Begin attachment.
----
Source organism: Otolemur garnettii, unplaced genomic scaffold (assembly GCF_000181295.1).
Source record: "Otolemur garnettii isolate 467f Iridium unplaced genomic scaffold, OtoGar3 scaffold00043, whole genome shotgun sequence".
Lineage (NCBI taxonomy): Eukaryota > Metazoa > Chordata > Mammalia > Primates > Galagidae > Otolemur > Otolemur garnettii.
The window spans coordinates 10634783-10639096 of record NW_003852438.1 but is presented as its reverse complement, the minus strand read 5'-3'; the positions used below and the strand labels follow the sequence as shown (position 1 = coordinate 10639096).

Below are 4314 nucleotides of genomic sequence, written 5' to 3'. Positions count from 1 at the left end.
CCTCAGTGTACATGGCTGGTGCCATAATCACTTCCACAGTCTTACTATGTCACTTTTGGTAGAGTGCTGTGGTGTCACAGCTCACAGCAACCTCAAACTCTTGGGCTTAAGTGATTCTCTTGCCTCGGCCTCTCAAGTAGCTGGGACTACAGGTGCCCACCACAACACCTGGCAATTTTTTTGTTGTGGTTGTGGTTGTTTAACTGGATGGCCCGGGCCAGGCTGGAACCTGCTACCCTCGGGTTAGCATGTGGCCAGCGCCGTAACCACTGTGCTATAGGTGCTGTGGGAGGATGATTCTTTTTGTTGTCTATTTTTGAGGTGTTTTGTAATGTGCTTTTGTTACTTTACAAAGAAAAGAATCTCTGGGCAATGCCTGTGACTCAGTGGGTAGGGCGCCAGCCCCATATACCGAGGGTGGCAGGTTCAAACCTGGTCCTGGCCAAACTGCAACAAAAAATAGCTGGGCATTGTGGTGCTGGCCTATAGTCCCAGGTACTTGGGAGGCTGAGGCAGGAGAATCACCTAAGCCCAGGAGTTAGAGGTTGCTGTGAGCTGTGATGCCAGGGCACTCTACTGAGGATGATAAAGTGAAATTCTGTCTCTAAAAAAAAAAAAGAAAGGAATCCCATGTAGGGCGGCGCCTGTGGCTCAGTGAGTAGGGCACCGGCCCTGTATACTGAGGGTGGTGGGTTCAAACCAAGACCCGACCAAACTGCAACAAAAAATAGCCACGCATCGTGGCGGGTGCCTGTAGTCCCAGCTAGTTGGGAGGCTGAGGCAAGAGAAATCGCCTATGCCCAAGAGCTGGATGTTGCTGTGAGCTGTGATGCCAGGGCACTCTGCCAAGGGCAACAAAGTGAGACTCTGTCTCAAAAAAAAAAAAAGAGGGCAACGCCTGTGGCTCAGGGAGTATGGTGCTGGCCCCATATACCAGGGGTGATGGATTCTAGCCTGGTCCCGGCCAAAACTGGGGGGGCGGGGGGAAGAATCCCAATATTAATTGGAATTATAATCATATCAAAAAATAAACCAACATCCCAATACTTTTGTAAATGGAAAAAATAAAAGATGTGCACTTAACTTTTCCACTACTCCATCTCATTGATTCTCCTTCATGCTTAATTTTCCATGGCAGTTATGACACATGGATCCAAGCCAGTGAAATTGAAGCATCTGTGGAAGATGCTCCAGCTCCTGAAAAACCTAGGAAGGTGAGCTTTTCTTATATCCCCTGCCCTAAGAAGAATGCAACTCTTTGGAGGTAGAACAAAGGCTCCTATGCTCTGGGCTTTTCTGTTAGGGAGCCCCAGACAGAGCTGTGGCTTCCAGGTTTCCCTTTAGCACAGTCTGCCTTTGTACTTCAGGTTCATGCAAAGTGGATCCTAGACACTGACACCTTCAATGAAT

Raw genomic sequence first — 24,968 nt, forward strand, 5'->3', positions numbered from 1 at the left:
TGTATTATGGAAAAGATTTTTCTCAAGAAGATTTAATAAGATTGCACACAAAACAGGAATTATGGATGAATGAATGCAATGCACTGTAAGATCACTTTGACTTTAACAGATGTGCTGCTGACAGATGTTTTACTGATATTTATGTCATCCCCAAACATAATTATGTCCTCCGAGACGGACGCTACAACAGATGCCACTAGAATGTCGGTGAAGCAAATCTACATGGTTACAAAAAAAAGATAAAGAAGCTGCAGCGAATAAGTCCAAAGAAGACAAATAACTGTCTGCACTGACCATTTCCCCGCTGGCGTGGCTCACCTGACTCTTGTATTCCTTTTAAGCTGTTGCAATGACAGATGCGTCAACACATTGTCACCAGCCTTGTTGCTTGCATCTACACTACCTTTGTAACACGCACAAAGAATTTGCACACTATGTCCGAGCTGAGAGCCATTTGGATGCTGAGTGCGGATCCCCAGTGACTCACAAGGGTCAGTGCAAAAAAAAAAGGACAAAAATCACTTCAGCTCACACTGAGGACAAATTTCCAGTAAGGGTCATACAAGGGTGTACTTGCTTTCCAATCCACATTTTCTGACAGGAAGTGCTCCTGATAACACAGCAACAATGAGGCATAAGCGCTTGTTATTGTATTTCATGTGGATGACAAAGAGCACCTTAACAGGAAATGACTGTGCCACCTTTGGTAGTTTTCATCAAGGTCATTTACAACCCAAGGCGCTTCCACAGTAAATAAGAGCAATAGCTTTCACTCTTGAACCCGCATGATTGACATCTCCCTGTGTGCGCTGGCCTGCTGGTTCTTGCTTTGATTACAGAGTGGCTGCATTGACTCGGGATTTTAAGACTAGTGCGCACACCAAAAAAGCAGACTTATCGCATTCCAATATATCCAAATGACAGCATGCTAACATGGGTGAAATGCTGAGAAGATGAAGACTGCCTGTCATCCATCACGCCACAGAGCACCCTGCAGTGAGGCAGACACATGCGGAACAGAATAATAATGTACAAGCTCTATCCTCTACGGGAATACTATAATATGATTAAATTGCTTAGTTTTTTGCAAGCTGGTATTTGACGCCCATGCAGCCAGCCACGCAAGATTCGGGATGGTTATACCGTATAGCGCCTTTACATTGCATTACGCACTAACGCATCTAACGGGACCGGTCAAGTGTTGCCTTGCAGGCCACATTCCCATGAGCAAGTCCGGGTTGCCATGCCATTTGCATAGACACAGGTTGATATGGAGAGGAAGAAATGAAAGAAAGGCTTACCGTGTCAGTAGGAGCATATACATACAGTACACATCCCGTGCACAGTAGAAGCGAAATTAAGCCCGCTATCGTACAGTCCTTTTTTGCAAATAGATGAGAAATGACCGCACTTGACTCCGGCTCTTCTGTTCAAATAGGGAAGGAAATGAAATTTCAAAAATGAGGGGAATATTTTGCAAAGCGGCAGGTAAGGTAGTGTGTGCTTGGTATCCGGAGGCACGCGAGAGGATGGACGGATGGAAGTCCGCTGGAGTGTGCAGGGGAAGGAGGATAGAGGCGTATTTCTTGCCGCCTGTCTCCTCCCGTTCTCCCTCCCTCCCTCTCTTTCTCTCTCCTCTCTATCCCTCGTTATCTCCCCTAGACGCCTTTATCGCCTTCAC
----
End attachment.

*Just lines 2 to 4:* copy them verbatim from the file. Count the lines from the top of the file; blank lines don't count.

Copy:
Source record: "Otolemur garnettii isolate 467f Iridium unplaced genomic scaffold, OtoGar3 scaffold00043, whole genome shotgun sequence".
Lineage (NCBI taxonomy): Eukaryota > Metazoa > Chordata > Mammalia > Primates > Galagidae > Otolemur > Otolemur garnettii.
The window spans coordinates 10634783-10639096 of record NW_003852438.1 but is presented as its reverse complement, the minus strand read 5'-3'; the positions used below and the strand labels follow the sequence as shown (position 1 = coordinate 10639096).